Tag Archives: repository

“Tip-of-the-Tongue Syndrome,” Transactive Memory, and How the Internet Is Making Us Smarter | Brain Pickings

“Tip-of-the-Tongue Syndrome,” Transactive Memory, and How the Internet Is Making Us Smarter | Brain Pickings.

Vannevar Bush’s ‘memex’ — short for ‘memory index’ — a primitive vision for a personal hard drive for information storage and management.

“At their best, today’s digital tools help us see more, retain more, communicate more. At their worst, they leave us prey to the manipulation of the toolmakers. But on balance, I’d argue, what is happening is deeply positive. This book is about the transformation.”


One of his most fascinating and important points has to do with our outsourcing of memory — or, more specifically, our increasingly deft, search-engine-powered skills of replacing the retention of knowledge in our own brains with the on-demand access to knowledge in the collective brain of the internet. Think, for instance, of those moments when you’re trying to recall the name of a movie but only remember certain fragmentary features — the name of the lead actor, the gist of the plot, a song from the soundtrack. Thompson calls this “tip-of-the-tongue syndrome” and points out that, today, you’ll likely be able to reverse-engineer the name of the movie you don’t remember by plugging into Google what you do remember about it.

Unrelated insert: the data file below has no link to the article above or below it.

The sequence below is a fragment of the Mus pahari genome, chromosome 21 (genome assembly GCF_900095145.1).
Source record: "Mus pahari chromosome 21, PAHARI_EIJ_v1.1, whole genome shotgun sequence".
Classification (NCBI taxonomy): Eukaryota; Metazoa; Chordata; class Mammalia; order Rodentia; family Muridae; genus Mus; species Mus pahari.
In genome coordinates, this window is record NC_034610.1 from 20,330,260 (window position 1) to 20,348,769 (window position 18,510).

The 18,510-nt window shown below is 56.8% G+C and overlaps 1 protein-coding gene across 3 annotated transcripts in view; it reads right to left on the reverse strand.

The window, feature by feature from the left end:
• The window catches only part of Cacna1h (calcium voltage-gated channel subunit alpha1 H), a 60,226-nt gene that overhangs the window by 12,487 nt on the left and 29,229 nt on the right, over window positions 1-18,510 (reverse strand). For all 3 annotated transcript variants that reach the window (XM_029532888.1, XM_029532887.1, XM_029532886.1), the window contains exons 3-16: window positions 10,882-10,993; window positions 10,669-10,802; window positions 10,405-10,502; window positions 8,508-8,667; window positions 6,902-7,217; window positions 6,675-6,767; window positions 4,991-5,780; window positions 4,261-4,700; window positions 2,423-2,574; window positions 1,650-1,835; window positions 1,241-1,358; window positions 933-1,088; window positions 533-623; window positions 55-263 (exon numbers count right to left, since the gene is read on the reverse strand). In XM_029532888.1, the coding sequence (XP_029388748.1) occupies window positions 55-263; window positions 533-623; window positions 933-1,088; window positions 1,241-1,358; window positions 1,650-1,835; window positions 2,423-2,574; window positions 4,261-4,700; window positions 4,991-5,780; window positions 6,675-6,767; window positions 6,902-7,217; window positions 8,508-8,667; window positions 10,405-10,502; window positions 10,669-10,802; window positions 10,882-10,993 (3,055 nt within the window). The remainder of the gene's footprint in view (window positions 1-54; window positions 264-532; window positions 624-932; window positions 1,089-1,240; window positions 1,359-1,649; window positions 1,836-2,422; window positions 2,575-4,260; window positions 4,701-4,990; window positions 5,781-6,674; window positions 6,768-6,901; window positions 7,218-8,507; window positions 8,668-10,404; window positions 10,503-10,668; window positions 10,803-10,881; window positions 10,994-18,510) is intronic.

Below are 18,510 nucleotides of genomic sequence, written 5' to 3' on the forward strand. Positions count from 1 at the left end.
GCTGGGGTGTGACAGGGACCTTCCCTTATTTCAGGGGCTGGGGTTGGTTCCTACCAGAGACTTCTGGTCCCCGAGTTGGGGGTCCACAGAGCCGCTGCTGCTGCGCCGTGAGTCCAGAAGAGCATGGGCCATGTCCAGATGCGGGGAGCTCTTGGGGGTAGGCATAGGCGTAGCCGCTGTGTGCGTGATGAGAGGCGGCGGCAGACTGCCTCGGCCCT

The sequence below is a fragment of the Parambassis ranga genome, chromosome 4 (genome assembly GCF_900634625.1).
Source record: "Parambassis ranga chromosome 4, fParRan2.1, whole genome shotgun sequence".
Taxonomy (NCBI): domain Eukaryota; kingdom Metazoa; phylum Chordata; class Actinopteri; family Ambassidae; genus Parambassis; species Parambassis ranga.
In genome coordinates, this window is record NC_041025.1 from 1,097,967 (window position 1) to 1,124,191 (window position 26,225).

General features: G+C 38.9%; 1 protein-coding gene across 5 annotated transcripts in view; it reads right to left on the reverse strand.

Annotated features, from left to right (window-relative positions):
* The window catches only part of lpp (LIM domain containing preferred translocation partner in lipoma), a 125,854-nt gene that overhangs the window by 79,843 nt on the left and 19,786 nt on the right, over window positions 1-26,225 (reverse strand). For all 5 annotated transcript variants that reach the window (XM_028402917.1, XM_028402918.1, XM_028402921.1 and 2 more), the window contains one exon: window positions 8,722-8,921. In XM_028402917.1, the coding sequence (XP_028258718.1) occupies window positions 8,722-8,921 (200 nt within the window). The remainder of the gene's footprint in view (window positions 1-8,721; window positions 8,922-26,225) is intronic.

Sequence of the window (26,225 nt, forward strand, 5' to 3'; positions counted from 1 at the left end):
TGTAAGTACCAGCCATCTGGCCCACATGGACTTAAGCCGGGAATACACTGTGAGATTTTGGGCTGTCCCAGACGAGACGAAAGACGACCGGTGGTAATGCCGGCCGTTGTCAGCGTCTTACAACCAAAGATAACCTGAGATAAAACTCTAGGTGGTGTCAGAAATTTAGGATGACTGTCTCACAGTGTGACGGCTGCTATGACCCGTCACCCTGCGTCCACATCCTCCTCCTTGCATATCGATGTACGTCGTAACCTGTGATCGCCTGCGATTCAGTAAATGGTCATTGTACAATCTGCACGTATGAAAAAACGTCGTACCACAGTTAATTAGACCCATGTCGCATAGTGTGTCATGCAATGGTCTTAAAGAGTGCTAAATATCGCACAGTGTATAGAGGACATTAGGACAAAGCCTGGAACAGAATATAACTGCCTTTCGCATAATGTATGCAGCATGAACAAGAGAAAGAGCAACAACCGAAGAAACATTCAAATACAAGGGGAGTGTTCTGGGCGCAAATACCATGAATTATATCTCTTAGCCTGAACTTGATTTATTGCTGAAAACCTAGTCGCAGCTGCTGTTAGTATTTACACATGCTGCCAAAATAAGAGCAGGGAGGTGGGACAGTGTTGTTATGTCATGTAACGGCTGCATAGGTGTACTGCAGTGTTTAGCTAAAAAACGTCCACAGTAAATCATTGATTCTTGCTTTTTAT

“Tip-of-the-tongue syndrome is an experience so common that cultures worldwide have a phrase for it. Cheyenne Indians call it navonotootse’a, which means “I have lost it on my tongue”; in Korean it’s hyeu kkedu-te mam-dol-da, which has an even more gorgeous translation: “sparkling at the end of my tongue.” The phenomenon generally lasts only a minute or so; your brain eventually makes the connection. But … when faced with a tip-of-the-tongue moment, many of us have begun to rely instead on the Internet to locate information on the fly. If lifelogging … stores “episodic,” or personal, memories, Internet search engines do the same for a different sort of memory: “semantic” memory, or factual knowledge about the world. When you visit Paris and have a wonderful time drinking champagne at a café, your personal experience is an episodic memory. Your ability to remember that Paris is a city and that champagne is an alcoholic beverage — that’s semantic memory.”